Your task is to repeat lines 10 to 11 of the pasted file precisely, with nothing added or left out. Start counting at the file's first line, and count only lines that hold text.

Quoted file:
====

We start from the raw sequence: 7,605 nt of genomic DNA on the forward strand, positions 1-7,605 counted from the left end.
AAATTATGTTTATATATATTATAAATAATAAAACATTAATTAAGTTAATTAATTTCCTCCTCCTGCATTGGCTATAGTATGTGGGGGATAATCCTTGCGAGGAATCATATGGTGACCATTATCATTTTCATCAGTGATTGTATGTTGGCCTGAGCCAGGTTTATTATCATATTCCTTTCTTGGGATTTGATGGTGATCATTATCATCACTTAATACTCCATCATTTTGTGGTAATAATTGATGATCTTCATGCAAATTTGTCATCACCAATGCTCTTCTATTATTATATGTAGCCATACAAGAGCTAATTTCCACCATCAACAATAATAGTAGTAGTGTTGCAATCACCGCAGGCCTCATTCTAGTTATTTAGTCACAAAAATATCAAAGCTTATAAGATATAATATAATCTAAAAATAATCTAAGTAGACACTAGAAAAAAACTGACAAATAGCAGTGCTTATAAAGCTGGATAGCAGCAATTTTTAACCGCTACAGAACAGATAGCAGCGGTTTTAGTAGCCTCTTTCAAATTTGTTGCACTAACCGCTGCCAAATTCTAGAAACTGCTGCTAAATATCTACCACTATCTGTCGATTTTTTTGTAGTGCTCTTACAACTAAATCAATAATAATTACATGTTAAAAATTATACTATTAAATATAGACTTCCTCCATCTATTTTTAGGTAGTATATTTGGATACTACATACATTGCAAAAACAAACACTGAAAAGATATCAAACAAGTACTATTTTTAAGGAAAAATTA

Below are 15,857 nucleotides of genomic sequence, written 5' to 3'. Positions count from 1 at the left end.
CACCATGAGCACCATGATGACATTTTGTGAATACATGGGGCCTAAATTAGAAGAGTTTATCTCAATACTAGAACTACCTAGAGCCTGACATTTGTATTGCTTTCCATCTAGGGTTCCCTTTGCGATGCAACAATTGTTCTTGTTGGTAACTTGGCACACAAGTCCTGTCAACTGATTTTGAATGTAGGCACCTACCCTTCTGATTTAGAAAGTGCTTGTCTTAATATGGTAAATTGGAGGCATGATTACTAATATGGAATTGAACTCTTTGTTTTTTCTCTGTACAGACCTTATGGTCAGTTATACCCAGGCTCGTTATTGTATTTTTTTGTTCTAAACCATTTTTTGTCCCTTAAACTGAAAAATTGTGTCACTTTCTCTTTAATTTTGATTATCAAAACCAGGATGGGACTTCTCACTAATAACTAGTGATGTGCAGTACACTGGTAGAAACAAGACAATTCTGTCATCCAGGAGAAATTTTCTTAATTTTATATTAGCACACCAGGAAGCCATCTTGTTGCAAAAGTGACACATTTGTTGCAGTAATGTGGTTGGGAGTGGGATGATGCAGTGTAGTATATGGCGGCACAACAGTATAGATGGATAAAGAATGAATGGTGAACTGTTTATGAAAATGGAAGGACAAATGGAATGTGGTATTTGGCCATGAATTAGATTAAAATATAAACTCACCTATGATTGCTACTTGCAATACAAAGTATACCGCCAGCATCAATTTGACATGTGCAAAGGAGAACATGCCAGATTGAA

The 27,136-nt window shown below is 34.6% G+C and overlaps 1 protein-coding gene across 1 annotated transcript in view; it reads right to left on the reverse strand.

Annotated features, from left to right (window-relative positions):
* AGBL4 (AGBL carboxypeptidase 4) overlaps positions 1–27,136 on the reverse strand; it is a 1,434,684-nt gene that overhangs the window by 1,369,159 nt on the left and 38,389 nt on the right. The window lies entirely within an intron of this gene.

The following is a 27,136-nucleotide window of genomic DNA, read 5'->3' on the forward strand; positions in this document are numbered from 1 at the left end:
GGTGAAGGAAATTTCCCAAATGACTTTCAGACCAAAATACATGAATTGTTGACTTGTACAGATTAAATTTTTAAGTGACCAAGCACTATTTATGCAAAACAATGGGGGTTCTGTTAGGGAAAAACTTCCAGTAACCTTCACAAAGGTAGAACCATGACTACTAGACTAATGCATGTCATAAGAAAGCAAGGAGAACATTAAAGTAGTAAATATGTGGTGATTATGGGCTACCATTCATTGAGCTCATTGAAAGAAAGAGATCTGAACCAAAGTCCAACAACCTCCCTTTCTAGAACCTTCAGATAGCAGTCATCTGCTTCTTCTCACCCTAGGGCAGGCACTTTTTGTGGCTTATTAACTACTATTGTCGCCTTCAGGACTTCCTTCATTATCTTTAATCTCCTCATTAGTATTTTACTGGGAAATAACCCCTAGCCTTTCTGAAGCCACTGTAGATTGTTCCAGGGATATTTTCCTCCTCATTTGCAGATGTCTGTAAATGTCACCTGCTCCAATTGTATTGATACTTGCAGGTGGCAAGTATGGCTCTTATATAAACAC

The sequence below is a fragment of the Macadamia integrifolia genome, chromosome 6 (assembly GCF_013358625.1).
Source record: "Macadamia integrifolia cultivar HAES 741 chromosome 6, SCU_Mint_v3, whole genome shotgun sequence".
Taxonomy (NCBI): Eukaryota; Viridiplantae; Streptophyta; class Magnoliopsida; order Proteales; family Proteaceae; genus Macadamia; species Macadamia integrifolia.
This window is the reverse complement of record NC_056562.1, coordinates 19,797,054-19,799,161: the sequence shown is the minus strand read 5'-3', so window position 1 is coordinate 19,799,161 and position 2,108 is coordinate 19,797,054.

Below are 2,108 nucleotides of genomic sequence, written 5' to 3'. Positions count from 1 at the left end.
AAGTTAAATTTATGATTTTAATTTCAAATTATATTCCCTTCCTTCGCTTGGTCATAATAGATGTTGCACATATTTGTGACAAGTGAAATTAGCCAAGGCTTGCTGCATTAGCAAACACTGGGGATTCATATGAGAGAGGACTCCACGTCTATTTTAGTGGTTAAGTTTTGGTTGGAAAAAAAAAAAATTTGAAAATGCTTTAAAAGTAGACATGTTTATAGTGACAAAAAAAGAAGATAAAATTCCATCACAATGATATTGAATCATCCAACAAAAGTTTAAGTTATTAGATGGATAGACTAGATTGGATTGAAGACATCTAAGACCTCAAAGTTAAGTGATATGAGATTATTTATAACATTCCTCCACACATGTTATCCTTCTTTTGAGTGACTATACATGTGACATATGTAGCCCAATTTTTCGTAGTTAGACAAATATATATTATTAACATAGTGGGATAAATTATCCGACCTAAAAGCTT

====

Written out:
The sequence below is a fragment of the Macadamia integrifolia genome, chromosome 6 (assembly GCF_013358625.1).
Source record: "Macadamia integrifolia cultivar HAES 741 chromosome 6, SCU_Mint_v3, whole genome shotgun sequence".